Long, of Palm Bay, FL, had a similar experience in July when he tried to purchase a drop trailer from a Kansas City, MO, equipment dealer, who referred him to Growth 1. Like the others, he signed a preliminary lease agreement and paid $200 in documentation fees and two lease payments of $610 each, totaling $1,420. As with Banner and McCafferty, the lease went nowhere.

Growth 1 has refunded $1,000 to Long, who still believes the company owes him $420 plus the other related expenses. Growth 1 isn’t the only finance company causing problems for OOIDA members. Two other California companies – Funder Direct and Commercial Money Center Inc. – have been the subjects of complaints by OOIDA members Lonnie Byers of Ozark, AR, and Darren Purrier of Las Vegas. Byers gave Funder Direct out of San Diego, $1,353.32 in May to lease a trailer that never was delivered.

Darren Purrier purchased a new truck through a dealer on Commercial Money Center’s lease program. Because he knew he had credit problems, Purrier says he expected the high payments and a higher interest rate, but not 48.672 percent interest. Because the interest rate was never stated in the lease agreement, Purrier did not realize how much interest he was paying until his accountant reviewed his records at tax time. He’s talked to a couple of people about refinancing the truck at a lower interest rate, but the lease agreement requires any early pay-off to include all the interest for the entire lease.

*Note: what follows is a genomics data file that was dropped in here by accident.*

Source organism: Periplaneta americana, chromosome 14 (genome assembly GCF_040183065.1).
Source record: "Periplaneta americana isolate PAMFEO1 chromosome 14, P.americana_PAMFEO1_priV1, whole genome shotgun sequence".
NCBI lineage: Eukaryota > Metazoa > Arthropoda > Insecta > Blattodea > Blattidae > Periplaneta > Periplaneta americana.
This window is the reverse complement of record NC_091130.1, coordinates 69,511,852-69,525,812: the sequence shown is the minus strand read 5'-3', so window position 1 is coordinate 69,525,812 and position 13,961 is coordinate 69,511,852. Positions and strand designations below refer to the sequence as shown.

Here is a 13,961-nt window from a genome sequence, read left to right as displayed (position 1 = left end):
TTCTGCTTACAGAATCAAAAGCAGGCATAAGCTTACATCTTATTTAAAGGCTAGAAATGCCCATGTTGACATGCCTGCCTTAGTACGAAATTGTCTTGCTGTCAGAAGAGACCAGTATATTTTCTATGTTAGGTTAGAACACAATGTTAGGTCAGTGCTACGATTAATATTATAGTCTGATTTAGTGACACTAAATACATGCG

Avoid ‘easy money’ scams
The Federal Trade Commission offers a few tips to avoid getting scammed by advance-fee loan companies:
  • Legitimate lenders never “guarantee” or say you are likely to get a loan or a credit card before you apply, especially if you have bad credit, no credit or a bankruptcy.
  • Legitimate lenders never ask you to pay for processing your application.
  • Never give your credit card account number, bank account information or Social Security number over the telephone or Internet unless you are familiar with the company and know why the information is needed.
  • If you don’t have the offer in hand – or confirmed in writing – and you’re asked to pay, don’t do it. It’s fraud and it’s against the law.

Funder Direct and Commercial Money Center have something in common. Although Funder Direct is using an address in San Diego, the California Secretary of State’s corporation filings list the company address as 221 West Crest in Escondido, CA, the same address used by Commercial Money Center.

Now what?
If you have been victimized
 by an advance-fee loan company, file a complaint with the Federal Trade Commission, as well as the attorney generals and Better Business Bureau in your state and the state where the business is located.

To file a complaint with the FTC, call the Consumer Response Center toll free at 1-877-FTC-HELP (382-4357); by mail at Consumer Response Center, Federal Trade Commission, 600 Pennsylvania Ave. NW, Washington, DC, 20580, or though the Internet using the online complaint form at www.ftc.gov. Although these agencies may not resolve individual problems for consumers, they can act against a company if it sees a pattern of possible law violations. They can’t help if you don’t report it.

If you have been the victim of one of these California companies, you may file complaints with the California Attorney General’s Public Integrity Unit by calling the Consumer Complaint Hotline at 1-800-952-5225, or writing the California Department of Justice, Public Inquiry Unit, PO Box 944255, Sacramento, CA 94244-2550.

July Digital Edition